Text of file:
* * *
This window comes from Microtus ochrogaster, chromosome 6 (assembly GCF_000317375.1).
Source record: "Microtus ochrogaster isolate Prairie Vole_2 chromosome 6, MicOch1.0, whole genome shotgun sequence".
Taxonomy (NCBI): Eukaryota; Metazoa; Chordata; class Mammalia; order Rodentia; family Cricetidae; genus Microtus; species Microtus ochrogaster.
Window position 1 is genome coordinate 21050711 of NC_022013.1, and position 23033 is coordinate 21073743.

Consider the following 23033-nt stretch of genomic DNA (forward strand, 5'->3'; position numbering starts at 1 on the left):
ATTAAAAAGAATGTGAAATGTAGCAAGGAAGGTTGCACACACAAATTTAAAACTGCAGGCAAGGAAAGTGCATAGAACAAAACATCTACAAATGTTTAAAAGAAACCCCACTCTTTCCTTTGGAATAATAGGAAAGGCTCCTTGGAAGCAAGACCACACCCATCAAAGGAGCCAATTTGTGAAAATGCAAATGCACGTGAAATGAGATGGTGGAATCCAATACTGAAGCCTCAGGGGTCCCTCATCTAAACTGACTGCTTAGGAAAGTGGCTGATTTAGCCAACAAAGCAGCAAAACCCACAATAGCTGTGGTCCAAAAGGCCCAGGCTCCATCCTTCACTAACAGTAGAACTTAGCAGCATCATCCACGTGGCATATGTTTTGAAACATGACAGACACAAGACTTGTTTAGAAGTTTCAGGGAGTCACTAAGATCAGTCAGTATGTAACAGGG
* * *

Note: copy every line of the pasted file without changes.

This window comes from Microtus ochrogaster, chromosome 6 (assembly GCF_000317375.1).
Source record: "Microtus ochrogaster isolate Prairie Vole_2 chromosome 6, MicOch1.0, whole genome shotgun sequence".
Taxonomy (NCBI): Eukaryota; Metazoa; Chordata; class Mammalia; order Rodentia; family Cricetidae; genus Microtus; species Microtus ochrogaster.
Window position 1 is genome coordinate 21050711 of NC_022013.1, and position 23033 is coordinate 21073743.

Consider the following 23033-nt stretch of genomic DNA (forward strand, 5'->3'; position numbering starts at 1 on the left):
ATTAAAAAGAATGTGAAATGTAGCAAGGAAGGTTGCACACACAAATTTAAAACTGCAGGCAAGGAAAGTGCATAGAACAAAACATCTACAAATGTTTAAAAGAAACCCCACTCTTTCCTTTGGAATAATAGGAAAGGCTCCTTGGAAGCAAGACCACACCCATCAAAGGAGCCAATTTGTGAAAATGCAAATGCACGTGAAATGAGATGGTGGAATCCAATACTGAAGCCTCAGGGGTCCCTCATCTAAACTGACTGCTTAGGAAAGTGGCTGATTTAGCCAACAAAGCAGCAAAACCCACAATAGCTGTGGTCCAAAAGGCCCAGGCTCCATCCTTCACTAACAGTAGAACTTAGCAGCATCATCCACGTGGCATATGTTTTGAAACATGACAGACACAAGACTTGTTTAGAAGTTTCAGGGAGTCACTAAGATCAGTCAGTATGTAACAGGG